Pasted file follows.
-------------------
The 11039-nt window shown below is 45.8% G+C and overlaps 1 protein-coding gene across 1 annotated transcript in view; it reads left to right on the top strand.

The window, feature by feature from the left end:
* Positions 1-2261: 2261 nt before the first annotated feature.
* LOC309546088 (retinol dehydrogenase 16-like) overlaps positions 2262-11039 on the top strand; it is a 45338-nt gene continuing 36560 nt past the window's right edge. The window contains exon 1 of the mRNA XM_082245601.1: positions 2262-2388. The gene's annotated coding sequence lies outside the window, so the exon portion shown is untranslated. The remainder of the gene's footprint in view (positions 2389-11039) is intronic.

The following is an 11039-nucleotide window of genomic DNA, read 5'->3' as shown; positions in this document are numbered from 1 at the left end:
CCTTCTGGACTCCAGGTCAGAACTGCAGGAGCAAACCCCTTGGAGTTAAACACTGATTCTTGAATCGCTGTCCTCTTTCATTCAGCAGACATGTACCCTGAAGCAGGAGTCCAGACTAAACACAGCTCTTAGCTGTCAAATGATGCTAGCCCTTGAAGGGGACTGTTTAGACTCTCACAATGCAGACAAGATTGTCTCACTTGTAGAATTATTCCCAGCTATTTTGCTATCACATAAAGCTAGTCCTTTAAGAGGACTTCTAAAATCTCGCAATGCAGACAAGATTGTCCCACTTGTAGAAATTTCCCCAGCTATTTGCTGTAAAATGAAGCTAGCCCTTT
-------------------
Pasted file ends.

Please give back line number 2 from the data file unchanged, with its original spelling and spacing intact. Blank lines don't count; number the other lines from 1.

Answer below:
The window, feature by feature from the left end: